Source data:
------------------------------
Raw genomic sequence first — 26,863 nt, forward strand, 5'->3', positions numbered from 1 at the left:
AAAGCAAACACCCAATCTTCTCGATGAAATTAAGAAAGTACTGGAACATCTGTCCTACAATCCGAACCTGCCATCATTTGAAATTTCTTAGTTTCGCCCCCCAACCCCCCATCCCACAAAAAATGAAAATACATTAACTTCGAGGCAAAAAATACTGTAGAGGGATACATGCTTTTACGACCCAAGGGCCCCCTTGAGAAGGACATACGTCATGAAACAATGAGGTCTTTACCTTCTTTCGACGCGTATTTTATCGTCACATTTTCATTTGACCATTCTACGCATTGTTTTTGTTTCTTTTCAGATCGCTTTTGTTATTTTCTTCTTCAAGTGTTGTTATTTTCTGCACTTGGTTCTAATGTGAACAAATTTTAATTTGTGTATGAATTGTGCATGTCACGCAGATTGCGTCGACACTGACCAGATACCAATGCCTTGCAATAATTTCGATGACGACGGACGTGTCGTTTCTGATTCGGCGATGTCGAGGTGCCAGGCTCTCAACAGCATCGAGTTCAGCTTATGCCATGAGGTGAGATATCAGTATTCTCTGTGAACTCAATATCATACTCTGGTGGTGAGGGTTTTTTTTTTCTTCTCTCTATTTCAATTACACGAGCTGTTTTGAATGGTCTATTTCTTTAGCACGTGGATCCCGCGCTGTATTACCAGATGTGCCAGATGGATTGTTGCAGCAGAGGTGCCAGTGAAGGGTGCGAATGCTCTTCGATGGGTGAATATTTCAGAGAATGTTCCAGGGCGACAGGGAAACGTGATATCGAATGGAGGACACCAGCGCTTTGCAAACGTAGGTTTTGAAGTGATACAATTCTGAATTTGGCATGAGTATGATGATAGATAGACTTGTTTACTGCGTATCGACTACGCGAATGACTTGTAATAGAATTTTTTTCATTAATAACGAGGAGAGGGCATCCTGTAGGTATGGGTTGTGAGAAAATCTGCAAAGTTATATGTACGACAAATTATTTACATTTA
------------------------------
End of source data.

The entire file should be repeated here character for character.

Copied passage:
Raw genomic sequence first — 26,863 nt, forward strand, 5'->3', positions numbered from 1 at the left:
AAAGCAAACACCCAATCTTCTCGATGAAATTAAGAAAGTACTGGAACATCTGTCCTACAATCCGAACCTGCCATCATTTGAAATTTCTTAGTTTCGCCCCCCAACCCCCCATCCCACAAAAAATGAAAATACATTAACTTCGAGGCAAAAAATACTGTAGAGGGATACATGCTTTTACGACCCAAGGGCCCCCTTGAGAAGGACATACGTCATGAAACAATGAGGTCTTTACCTTCTTTCGACGCGTATTTTATCGTCACATTTTCATTTGACCATTCTACGCATTGTTTTTGTTTCTTTTCAGATCGCTTTTGTTATTTTCTTCTTCAAGTGTTGTTATTTTCTGCACTTGGTTCTAATGTGAACAAATTTTAATTTGTGTATGAATTGTGCATGTCACGCAGATTGCGTCGACACTGACCAGATACCAATGCCTTGCAATAATTTCGATGACGACGGACGTGTCGTTTCTGATTCGGCGATGTCGAGGTGCCAGGCTCTCAACAGCATCGAGTTCAGCTTATGCCATGAGGTGAGATATCAGTATTCTCTGTGAACTCAATATCATACTCTGGTGGTGAGGGTTTTTTTTTTCTTCTCTCTATTTCAATTACACGAGCTGTTTTGAATGGTCTATTTCTTTAGCACGTGGATCCCGCGCTGTATTACCAGATGTGCCAGATGGATTGTTGCAGCAGAGGTGCCAGTGAAGGGTGCGAATGCTCTTCGATGGGTGAATATTTCAGAGAATGTTCCAGGGCGACAGGGAAACGTGATATCGAATGGAGGACACCAGCGCTTTGCAAACGTAGGTTTTGAAGTGATACAATTCTGAATTTGGCATGAGTATGATGATAGATAGACTTGTTTACTGCGTATCGACTACGCGAATGACTTGTAATAGAATTTTTTTCATTAATAACGAGGAGAGGGCATCCTGTAGGTATGGGTTGTGAGAAAATCTGCAAAGTTATATGTACGACAAATTATTTACATTTA